After surgery, the plasma concentrations of leptin were positively correlated with those of insulin and IGF-1. The plasma concentrations of ghrelin were negatively correlated with those of insulin, IGF-1 and leptin.

When the data before and after surgery were analysed together, the leptin concentrations were negatively correlated with those of sOB-R.

Discussion

Our main finding is that the hypothalamic involvement by the craniopharyngioma before surgery seems to determine the degree of insulin resistance evaluated by the HOMA, regardless of the BMI. In turn, the pre-surgery HOMA values were correlated with the post-surgery weight gain.

1. Hypothalamic involvement

We find that a greater hypothalamic involvement before surgery, as evaluated by MRI, is associated with significantly higher glucose and insulin plasma concentrations and HOMA, and a lower concentration of ghrelin. There was no significant association between the BMI and the degree of hypothalamic involvement in the whole population or in the 21/27 patients for whom the HOMA was available. This suggests that the insulin resistance before surgery was mainly due to the hypothalamic damage caused by the craniopharyngioma. One grade 2 patient with a high HOMA before surgery (2.93) developed diabetes at 22.4 years, with high fasting plasma insulin concentrations (27 mIU/L); treatment with Metformine and Glimepiride normalised the blood glucose concentration.

The changes in weight during the year after surgery differed according to the hypothalamic involvement. The positive correlation between the HOMA before surgery and these changes suggests that the insulin resistance induced by the craniopharyngioma itself influences the body weight after surgery.

De Vile et al [9] used MRI to classify the hypothalamic involvement in children with craniopharyngioma 1.2–19.2 years after surgery. They showed that the 10/17 patients with the greatest involvement had a history of extreme weight loss or weight gain at presentation, and a significantly greater increase in BMI at follow-up than those who had no, or intermediate hypothalamic involvement. Müller et al [11, 12] showed that hypothalamic involvement and a familial disposition to obesity seem to have a major impact on the development of obesity, whereas endocrine deficiencies and hormone replacement therapy do not.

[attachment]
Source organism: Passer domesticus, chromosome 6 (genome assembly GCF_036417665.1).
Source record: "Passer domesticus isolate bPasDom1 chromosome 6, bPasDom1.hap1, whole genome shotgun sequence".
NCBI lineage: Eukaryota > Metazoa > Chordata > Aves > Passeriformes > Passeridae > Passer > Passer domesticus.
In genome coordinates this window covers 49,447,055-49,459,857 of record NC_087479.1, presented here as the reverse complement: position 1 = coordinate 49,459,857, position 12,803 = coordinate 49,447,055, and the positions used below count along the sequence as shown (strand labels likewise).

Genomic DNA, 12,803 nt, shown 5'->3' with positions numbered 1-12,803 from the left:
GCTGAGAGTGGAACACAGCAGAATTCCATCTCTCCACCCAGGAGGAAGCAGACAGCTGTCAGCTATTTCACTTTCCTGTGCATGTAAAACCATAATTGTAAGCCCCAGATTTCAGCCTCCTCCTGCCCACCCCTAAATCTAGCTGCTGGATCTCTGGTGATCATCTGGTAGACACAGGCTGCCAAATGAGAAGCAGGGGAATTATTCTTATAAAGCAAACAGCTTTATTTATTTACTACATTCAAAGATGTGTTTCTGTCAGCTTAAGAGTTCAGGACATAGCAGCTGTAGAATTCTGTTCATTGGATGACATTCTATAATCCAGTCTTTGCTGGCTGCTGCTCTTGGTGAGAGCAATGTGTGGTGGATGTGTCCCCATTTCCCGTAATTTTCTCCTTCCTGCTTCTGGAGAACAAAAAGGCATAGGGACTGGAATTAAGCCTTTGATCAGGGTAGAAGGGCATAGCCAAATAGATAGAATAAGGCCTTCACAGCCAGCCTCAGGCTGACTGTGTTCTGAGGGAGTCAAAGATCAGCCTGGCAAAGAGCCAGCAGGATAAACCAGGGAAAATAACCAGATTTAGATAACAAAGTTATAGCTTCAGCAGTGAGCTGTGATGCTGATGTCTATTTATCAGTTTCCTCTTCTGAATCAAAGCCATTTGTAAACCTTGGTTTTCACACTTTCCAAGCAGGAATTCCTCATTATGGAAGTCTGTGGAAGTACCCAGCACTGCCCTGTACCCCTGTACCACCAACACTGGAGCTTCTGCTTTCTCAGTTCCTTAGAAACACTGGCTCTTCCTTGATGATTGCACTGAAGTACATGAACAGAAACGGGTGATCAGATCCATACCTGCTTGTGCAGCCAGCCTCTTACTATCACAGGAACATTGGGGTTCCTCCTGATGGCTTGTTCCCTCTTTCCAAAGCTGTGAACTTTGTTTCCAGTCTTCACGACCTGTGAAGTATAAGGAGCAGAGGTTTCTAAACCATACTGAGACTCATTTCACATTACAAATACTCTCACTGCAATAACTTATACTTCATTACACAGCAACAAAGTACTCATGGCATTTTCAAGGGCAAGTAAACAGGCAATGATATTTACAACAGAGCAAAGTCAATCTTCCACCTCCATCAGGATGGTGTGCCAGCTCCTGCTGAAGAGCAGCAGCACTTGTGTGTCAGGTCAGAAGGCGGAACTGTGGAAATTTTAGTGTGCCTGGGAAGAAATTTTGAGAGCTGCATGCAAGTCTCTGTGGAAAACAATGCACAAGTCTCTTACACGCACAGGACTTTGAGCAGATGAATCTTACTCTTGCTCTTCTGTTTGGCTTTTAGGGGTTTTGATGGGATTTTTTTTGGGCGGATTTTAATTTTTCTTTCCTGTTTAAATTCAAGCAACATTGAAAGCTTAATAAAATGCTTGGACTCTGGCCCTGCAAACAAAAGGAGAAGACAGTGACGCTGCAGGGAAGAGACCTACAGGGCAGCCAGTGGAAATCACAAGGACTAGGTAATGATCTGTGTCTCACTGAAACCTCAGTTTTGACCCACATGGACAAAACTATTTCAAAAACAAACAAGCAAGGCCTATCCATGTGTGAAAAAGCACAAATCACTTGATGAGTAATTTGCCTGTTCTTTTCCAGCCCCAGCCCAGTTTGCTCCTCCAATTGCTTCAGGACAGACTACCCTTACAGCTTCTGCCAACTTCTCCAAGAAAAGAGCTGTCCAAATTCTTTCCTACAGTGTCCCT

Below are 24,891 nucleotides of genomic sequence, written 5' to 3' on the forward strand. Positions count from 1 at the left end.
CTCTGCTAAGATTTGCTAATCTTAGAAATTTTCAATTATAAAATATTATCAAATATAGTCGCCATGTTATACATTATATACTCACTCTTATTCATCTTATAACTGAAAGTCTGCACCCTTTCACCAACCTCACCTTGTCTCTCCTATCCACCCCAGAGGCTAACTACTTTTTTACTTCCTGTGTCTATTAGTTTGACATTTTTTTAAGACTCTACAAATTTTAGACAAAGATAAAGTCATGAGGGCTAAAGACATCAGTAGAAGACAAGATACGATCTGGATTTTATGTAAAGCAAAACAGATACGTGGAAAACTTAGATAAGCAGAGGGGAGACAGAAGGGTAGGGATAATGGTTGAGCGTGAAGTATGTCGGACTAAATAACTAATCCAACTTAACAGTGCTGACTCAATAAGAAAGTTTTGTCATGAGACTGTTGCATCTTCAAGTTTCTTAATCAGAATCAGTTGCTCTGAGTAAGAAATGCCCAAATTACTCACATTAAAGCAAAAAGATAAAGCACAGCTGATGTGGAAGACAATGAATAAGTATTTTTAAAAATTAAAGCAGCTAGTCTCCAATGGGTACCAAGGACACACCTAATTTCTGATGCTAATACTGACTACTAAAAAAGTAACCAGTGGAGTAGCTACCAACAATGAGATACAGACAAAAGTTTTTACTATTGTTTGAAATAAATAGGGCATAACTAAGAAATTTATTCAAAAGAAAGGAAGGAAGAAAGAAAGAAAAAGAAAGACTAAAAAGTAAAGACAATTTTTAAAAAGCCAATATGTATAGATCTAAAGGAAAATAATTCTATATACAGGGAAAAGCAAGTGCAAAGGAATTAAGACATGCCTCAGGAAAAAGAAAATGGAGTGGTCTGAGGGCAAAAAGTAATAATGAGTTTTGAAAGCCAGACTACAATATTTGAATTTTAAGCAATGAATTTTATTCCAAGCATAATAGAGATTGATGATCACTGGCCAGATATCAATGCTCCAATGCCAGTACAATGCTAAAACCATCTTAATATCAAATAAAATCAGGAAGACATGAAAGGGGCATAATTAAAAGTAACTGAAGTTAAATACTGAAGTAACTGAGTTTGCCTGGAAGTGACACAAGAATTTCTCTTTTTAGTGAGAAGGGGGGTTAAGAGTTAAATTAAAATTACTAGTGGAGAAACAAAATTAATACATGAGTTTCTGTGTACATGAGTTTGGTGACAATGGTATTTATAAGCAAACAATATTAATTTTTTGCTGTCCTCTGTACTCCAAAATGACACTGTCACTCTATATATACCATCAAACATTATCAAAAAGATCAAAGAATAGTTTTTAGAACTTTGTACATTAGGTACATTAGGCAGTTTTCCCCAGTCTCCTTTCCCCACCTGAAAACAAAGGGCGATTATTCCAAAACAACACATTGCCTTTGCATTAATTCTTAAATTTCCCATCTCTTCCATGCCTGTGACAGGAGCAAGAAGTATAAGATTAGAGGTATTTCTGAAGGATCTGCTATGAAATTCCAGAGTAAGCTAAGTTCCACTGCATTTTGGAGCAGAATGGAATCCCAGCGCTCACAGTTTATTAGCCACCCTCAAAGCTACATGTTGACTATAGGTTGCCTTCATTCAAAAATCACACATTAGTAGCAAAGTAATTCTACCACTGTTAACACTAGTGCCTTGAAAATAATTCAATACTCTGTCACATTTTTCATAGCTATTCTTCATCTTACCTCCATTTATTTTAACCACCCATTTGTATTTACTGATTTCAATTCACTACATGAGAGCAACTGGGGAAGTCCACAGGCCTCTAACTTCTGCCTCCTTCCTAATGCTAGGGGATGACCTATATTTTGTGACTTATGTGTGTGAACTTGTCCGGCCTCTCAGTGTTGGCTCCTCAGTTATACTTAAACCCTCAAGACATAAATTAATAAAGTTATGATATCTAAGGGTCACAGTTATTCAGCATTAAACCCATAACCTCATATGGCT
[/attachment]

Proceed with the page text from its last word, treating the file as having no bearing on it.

2. Mechanism of the obesity

It has been suggested that the craniopharyngioma and/or surgery disturb the feedback control of leptin secretion. Brabant et al [14] found that the plasma leptin concentrations of patients with a pituitary adenoma were comparable to those of controls, whereas 7/18 patients with craniopharyngioma had higher than expected leptin concentrations for their BMI. This was also reported for 11 patients with a suprasellar craniopharyngioma, whereas 3 patients with intrasellar craniopharyngioma had lower, almost normal leptin concentrations [15]. In contrast, Srinivasan et al [22] reported equally high leptin concentrations in children after removal of the craniopharyngioma and in controls matched for their BMI. They also found no difference in total body fat or in the reduction in insulin sensitivity. We [23] have shown that the obesity that follows cachexia after the treatment of hypothalamic tumors in children younger than one year old is not due to dysregulation of leptin secretion, and that the leptin concentrations and sOB-R remain regulated by factors like testosterone. The sOB-R decreased in all but one patient from before to after surgery. This decrease was significant and concomitant with the increases in BMI and leptin. The sOB-R concentrations were negatively correlated with the BMI and the leptin concentrations when the data before and after surgery were analysed together. This suggests that the relationship between leptin and its receptor is not altered by the surgery.

Goldstone et al [16] showed that the fasting plasma ghrelin concentrations of adults operated on for craniopharyngioma were negatively correlated with the percent of body fat, plasma insulin and HOMA. We find that the plasma ghrelin concentrations before surgery are not correlated with the other variables. They decreased significantly after surgery to become closely and negatively correlated with the concentrations of insulin (with a correlation coefficient similar to that found by Goldstone), IGF-1 and leptin.

The plasma IGF-1 concentrations were positively correlated with insulin before surgery, and with BMI, insulin and leptin after surgery. They were greater in the group with hypothalamic involvement than in the group without such involvement. They were over -2 zs in 3/26 patients, despite the complete GH deficiency. This suggests that insulin stimulates IGF-1 production, and may explain the normal growth rate of these patients despite their GH deficiency.

3. Forces, limitations and medical implications